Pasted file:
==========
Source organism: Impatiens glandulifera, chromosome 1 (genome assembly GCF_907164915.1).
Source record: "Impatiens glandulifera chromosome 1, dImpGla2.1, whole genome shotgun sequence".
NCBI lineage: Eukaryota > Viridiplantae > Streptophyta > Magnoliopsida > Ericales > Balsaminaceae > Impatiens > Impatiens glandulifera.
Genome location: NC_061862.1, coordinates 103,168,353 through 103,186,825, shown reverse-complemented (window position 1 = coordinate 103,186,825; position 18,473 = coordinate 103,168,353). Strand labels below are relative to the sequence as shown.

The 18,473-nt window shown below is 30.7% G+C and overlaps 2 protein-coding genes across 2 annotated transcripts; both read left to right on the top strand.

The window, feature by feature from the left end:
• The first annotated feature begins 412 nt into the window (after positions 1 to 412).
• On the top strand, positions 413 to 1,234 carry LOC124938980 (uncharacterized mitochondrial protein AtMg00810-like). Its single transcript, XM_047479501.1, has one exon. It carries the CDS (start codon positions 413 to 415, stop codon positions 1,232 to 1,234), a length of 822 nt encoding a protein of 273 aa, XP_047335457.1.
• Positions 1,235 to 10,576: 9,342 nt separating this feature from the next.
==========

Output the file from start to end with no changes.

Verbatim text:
Source organism: Impatiens glandulifera, chromosome 1 (genome assembly GCF_907164915.1).
Source record: "Impatiens glandulifera chromosome 1, dImpGla2.1, whole genome shotgun sequence".
NCBI lineage: Eukaryota > Viridiplantae > Streptophyta > Magnoliopsida > Ericales > Balsaminaceae > Impatiens > Impatiens glandulifera.
Genome location: NC_061862.1, coordinates 103,168,353 through 103,186,825, shown reverse-complemented (window position 1 = coordinate 103,186,825; position 18,473 = coordinate 103,168,353). Strand labels below are relative to the sequence as shown.

The 18,473-nt window shown below is 30.7% G+C and overlaps 2 protein-coding genes across 2 annotated transcripts; both read left to right on the top strand.

The window, feature by feature from the left end:
• The first annotated feature begins 412 nt into the window (after positions 1 to 412).
• On the top strand, positions 413 to 1,234 carry LOC124938980 (uncharacterized mitochondrial protein AtMg00810-like). Its single transcript, XM_047479501.1, has one exon. It carries the CDS (start codon positions 413 to 415, stop codon positions 1,232 to 1,234), a length of 822 nt encoding a protein of 273 aa, XP_047335457.1.
• Positions 1,235 to 10,576: 9,342 nt separating this feature from the next.